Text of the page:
I think it may have been a way to get rid of us as we were the last ones in the dining room and it was quite late by now. Fair enough.

However, the security issue is always prevalent, and our windows can't be open at night, even with a screen, as people often jump onto the side of the train, climb in and steal your stuff. (Hence, if you were in standard seating (no rooms) you chain your bags to your legs whilst you sleep...Sheesh.

Oh, and if you needed to go to the loo...it was a squat hole in the floor of the toilet room at the end of the carriage, with no handrails... and a rock'n'rolling train - get the picture?

We're smashing this cheap ass travel business, hey! :)

So we settled into our made up swags and tried to sleep.

That was, until we hear that dreaded high pitched familiar sound once you turn the lights off and get comfortable.

A mosquito.

Eeeeeeeeeeeeeeee.

So I 'torched up' to find the bastard and kill it so we could get to sleep. There are over 200 million cases of malaria each year, with half a million deaths,

so it had to go.

This routine of torching up, killing a mozzie, going back to bed, repeated 5 times before I got them all and it went sort of quiet.

It was a looooong night. We were told that if the train stopped at all in the darkness, do NOT open your doors to anyone. Great. Sounds fab!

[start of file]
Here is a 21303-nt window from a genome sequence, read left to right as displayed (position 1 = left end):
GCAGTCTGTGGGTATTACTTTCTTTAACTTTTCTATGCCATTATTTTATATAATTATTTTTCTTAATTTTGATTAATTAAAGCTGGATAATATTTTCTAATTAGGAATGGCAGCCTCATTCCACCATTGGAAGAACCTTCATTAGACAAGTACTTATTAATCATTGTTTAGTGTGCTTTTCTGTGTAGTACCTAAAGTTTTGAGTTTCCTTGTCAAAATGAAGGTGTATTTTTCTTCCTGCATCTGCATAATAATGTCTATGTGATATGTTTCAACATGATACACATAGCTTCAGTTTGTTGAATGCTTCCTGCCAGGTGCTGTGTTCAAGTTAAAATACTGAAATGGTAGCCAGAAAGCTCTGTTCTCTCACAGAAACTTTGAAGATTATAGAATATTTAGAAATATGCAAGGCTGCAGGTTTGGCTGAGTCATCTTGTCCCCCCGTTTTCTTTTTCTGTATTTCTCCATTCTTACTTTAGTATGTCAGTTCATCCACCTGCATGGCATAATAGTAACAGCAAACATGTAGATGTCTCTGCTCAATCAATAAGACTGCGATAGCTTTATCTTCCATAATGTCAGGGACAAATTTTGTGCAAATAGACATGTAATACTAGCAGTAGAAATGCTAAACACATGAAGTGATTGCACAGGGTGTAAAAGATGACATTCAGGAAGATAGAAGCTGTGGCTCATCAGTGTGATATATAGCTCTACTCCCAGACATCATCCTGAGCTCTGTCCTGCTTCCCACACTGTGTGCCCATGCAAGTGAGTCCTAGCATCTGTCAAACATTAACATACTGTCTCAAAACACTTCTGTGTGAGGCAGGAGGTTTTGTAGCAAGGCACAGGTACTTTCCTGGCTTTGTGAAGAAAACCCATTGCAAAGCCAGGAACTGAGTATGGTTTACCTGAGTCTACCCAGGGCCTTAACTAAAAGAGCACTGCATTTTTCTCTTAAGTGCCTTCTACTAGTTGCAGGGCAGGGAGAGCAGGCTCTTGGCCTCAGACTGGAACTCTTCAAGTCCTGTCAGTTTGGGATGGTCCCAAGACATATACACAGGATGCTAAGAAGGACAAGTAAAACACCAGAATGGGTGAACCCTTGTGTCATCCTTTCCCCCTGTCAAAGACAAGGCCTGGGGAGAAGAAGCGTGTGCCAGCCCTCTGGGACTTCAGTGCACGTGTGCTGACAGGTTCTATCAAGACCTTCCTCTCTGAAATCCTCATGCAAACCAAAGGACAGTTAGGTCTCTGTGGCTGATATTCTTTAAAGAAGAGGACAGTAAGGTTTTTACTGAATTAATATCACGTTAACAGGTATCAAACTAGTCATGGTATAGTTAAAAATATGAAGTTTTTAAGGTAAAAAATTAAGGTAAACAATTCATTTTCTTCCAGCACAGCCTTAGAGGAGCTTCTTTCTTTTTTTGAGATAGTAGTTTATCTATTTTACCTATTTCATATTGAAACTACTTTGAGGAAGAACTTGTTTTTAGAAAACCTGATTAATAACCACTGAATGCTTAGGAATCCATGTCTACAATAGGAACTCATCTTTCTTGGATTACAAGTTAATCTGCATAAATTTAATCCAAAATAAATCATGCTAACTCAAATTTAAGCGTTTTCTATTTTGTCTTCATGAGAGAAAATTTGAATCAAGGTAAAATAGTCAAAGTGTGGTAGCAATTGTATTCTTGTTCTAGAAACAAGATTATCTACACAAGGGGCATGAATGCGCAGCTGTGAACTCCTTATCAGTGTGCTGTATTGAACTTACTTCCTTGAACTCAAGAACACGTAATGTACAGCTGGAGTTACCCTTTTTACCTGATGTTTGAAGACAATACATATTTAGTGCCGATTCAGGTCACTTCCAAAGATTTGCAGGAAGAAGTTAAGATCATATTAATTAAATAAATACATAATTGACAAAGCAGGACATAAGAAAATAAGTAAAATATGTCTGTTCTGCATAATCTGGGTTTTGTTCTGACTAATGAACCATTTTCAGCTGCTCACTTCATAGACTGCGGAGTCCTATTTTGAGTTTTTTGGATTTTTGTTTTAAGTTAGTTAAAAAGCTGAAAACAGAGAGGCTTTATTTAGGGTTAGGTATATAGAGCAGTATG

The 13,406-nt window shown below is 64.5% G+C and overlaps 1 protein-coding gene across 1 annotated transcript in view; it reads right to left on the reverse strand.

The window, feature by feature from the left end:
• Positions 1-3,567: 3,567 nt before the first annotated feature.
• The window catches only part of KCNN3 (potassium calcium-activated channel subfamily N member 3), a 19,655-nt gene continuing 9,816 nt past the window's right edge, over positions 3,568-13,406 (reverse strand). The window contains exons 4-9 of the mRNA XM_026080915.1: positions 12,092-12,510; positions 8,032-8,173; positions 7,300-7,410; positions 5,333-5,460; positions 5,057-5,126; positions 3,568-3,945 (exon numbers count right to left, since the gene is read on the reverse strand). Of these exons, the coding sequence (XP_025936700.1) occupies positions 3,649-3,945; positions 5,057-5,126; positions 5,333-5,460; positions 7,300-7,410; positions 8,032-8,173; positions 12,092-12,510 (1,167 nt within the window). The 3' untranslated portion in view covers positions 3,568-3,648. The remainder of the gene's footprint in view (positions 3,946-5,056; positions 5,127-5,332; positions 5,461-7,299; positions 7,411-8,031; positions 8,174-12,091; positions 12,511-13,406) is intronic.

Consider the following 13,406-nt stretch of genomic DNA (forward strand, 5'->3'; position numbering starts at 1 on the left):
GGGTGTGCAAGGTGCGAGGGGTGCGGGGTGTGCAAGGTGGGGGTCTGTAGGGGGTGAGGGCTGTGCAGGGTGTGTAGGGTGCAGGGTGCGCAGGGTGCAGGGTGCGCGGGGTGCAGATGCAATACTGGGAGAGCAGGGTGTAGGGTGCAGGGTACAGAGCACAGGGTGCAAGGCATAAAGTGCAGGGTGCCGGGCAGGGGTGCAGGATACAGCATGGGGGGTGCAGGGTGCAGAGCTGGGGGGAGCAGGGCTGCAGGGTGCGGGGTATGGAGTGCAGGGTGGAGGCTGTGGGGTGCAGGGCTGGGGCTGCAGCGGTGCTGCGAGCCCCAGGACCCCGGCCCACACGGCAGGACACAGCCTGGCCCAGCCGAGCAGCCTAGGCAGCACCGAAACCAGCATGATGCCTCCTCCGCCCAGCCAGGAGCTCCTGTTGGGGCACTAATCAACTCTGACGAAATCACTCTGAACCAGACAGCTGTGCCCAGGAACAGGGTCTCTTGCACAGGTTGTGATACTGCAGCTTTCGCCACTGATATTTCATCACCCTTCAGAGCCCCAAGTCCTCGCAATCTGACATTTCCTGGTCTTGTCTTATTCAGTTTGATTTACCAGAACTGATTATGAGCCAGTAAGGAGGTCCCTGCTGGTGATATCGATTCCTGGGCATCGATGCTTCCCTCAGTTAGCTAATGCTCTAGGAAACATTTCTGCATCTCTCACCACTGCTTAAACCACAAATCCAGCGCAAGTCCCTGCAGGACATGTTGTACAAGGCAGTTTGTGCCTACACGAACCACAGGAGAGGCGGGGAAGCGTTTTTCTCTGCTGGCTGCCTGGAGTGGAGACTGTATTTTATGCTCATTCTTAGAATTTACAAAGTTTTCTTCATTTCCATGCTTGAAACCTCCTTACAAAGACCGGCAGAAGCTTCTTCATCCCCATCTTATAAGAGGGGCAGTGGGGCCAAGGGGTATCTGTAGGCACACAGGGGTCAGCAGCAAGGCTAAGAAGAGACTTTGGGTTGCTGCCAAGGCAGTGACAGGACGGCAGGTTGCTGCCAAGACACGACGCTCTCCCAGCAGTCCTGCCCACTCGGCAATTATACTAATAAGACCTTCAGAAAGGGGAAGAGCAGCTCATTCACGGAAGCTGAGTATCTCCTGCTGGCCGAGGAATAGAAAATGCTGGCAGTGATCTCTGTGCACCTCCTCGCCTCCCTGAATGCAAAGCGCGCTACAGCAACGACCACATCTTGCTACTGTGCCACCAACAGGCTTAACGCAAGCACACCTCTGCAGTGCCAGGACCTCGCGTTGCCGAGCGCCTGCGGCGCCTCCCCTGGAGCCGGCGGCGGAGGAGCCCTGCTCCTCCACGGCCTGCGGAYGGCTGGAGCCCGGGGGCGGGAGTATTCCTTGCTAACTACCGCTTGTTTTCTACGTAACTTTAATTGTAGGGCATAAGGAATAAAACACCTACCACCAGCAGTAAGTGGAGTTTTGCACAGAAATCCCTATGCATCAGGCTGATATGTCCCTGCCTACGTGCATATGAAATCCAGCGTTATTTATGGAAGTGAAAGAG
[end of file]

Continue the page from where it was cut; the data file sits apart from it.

Well, it rattled to a halt often in the middle of nowhere, and once we remained still for over an hour, as we lay there quietly imagining the worst.

However:

.

.

. ~DAY THREE~

We're still here! Yeay!

We woke grizzly and tired after next to zero sleep, but we were still relieved we had our private cabin, feeling somewhat safe behind the locked door.

Otherwise this would have been quite a hazardous journey to say the least, and I'm totally relieved I'm not travelling alone, although, that said, if I was, I would have flown. I remember when the three of us were planning this leg back in Australia, I was voting to fly, and Sharon, bless her cotton socks, kind of indicated,

"where's the fun in that?" Fair call. I wouldn't be writing about a one hour's flight, would I? Life's little adventures.

Little?

Haha.

The breakfast chimes rang, and this time we were informed

it's first in - best fed.

However, by time we organised ourselves and meandered through the carriages, with all our valuables in our backpacks (as we had to leave the rest of our luggage in our cabins, unlocked and unattended), we arrived at the dining car only to find it was full.

We stood there for at least half an hour before people started to move on. We waited a further hour before we were fed. Oh well, nought much we could do about it. "Where's the fun in that, now Sharon?" LOL

Our porter was a sweetie and looked after us, telling us when to open and close our windows according to our safety, and how long before our arrival etc.